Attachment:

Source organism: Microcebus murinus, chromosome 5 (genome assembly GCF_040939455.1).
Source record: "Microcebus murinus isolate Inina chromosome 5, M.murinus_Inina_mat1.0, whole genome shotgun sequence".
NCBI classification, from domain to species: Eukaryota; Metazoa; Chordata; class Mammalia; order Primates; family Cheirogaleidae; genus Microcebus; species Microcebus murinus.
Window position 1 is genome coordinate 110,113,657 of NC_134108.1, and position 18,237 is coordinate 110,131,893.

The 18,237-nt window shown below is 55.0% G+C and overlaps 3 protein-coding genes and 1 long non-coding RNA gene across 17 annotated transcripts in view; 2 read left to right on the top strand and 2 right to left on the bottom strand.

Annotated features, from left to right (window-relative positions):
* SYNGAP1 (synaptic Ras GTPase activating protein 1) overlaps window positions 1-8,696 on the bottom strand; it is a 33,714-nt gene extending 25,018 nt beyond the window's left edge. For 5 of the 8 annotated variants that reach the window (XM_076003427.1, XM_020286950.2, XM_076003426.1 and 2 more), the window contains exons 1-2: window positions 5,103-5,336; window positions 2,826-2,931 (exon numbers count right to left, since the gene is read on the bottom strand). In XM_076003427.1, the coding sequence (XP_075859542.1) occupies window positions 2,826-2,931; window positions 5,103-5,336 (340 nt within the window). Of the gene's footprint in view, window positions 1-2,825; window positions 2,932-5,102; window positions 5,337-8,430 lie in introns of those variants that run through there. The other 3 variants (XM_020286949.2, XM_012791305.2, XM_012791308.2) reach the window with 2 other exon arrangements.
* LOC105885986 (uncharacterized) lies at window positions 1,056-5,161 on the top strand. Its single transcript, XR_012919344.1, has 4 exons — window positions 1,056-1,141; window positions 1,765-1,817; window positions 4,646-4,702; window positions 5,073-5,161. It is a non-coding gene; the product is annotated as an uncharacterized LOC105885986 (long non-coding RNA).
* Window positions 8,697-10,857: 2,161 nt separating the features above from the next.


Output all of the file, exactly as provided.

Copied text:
Source organism: Microcebus murinus, chromosome 5 (genome assembly GCF_040939455.1).
Source record: "Microcebus murinus isolate Inina chromosome 5, M.murinus_Inina_mat1.0, whole genome shotgun sequence".
NCBI classification, from domain to species: Eukaryota; Metazoa; Chordata; class Mammalia; order Primates; family Cheirogaleidae; genus Microcebus; species Microcebus murinus.
Window position 1 is genome coordinate 110,113,657 of NC_134108.1, and position 18,237 is coordinate 110,131,893.

The 18,237-nt window shown below is 55.0% G+C and overlaps 3 protein-coding genes and 1 long non-coding RNA gene across 17 annotated transcripts in view; 2 read left to right on the top strand and 2 right to left on the bottom strand.

Annotated features, from left to right (window-relative positions):
* SYNGAP1 (synaptic Ras GTPase activating protein 1) overlaps window positions 1-8,696 on the bottom strand; it is a 33,714-nt gene extending 25,018 nt beyond the window's left edge. For 5 of the 8 annotated variants that reach the window (XM_076003427.1, XM_020286950.2, XM_076003426.1 and 2 more), the window contains exons 1-2: window positions 5,103-5,336; window positions 2,826-2,931 (exon numbers count right to left, since the gene is read on the bottom strand). In XM_076003427.1, the coding sequence (XP_075859542.1) occupies window positions 2,826-2,931; window positions 5,103-5,336 (340 nt within the window). Of the gene's footprint in view, window positions 1-2,825; window positions 2,932-5,102; window positions 5,337-8,430 lie in introns of those variants that run through there. The other 3 variants (XM_020286949.2, XM_012791305.2, XM_012791308.2) reach the window with 2 other exon arrangements.
* LOC105885986 (uncharacterized) lies at window positions 1,056-5,161 on the top strand. Its single transcript, XR_012919344.1, has 4 exons — window positions 1,056-1,141; window positions 1,765-1,817; window positions 4,646-4,702; window positions 5,073-5,161. It is a non-coding gene; the product is annotated as an uncharacterized LOC105885986 (long non-coding RNA).
* Window positions 8,697-10,857: 2,161 nt separating the features above from the next.